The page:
Airport food in Los Angeles has been so bad for so long it’s no longer brought up in polite society. Only at LAX could the 2010 arrival of Pink’s hot dogs have been welcomed.
“It’s like the smog: Why complain? Everybody knows,” chef Mark Peel told me last week. Since we began having to schlep wretched little bags of food on the aircraft or starve, the smell of rancid oil and Flamin’ Hot Cheetos has made the LAX experience unpleasant in all five senses. But all that is about to change.
LAX is opening its doors starting this year to some of the city’s signature restaurants, including Larder at Tavern, Cole’s and Ford’s Filling Station. A rotating cast of food-truck vendors including Kogi’s is expected to operate out of a space with a mock truck decor. Peel, who closed Campanile on La Brea Avenue in the fall after 23 years, is opening an airport version of the high-class restaurant.
The lucky terminals include Tom Bradley International and Terminal 4, home to American Airlines. What makes this of interest outside foodie circles is that, unlike other gentrification schemes, it will not cost all the little people their jobs. The city, through the Unite Here Local 11 union, will retrain workers displaced from eateries such as Burger King and Chili’s to work in the new culinary palaces.
Last week, I took a turn through the clattering kitchen where the training has been underway since October. The kitchen, along with a cafeteria, is on the ground floor, beneath the struts that thrust the flying-saucer themed restaurant Encounter into the air above LAX. Inside, 52 cooks from South Los Angeles, Carson, Inglewood and other airport-adjacent neighbourhoods were practicing haute cuisine. Workers in white toques and chef jackets grated lemon zest, snipped herbs and squeezed potato croquettes out of pastry tubes.
Peel, who has appeared on Top Chef and Top Chef Masters, dropped by to give an inspirational speech. “This is where we’re trying to give people a much better first impression of LA, and you're it,” he said.
Leanna Billman told me the closest she got to cooking on the Burger King fry line was flipping frozen chicken strips on the grill. Now she’s learning to braise meat, shuck oysters and slice vegetables in fancy cuts such as paysanne and rondelle.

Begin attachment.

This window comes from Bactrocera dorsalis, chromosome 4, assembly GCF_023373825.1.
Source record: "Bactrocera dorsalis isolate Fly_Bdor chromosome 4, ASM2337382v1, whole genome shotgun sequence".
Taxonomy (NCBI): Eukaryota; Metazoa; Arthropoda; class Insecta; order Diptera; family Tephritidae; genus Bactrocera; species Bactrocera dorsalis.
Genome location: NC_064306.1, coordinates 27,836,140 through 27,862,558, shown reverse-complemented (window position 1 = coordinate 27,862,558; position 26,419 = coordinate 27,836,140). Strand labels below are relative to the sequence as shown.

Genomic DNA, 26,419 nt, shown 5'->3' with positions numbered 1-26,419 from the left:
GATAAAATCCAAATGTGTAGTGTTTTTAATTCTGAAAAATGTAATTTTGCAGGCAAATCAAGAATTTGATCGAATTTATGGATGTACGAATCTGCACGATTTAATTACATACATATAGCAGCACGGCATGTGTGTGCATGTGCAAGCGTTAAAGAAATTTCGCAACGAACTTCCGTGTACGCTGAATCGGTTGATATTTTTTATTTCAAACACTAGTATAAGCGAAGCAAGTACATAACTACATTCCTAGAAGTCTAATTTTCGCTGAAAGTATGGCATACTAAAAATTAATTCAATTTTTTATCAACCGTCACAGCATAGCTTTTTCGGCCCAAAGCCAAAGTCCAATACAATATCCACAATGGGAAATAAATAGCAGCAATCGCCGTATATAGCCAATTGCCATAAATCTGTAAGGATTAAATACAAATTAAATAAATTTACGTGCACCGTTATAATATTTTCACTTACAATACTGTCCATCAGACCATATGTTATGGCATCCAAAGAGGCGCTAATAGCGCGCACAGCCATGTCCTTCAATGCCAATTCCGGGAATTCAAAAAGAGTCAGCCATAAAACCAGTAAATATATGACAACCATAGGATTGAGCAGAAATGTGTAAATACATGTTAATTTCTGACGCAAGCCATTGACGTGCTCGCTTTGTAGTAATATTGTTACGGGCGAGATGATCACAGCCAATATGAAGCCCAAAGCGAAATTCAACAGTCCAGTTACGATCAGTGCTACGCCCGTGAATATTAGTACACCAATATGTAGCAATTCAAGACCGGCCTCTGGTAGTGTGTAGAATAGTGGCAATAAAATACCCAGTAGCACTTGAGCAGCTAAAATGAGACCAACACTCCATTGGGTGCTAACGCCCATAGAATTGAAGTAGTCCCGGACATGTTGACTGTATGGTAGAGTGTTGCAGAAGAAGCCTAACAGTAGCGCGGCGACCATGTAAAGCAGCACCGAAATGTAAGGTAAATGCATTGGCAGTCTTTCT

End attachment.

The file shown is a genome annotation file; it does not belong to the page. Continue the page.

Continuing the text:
“Everything we eat is fattening.” Peel said a modern kitchen staff should understand the importance of sustainability along with more traditional culinary skills. Peel’s first culinary job was fry cook at Cindy’s, “where the 605 meets the Pomona Freeway,” Peel said. “Everybody's got to start somewhere.”
The LAX Campanile will have sit-down dining as well as takeout, Peel told a small group gathered around one of the prep tables, prompting a teaching chef from Los Angeles Trade Technical College to joke he’d have to find a way around security so he could eat there. But passengers on average have only 12 minutes to get in and out of the terminal. Peel said he could still serve high-end dishes.
This kind of food is not going to come cheap. The retrained workers will command better wages, and more staff will be needed in the kitchen; a spokeswoman said the union expects its membership to double. Rest assured, LAX will always have its burgers with fries. “There's always going to be a place for fast food,” Peel said. “But we have an opportunity for much greater diversity. ... The way we’re going to do that is with a highly trained, motivated and intelligent work force.”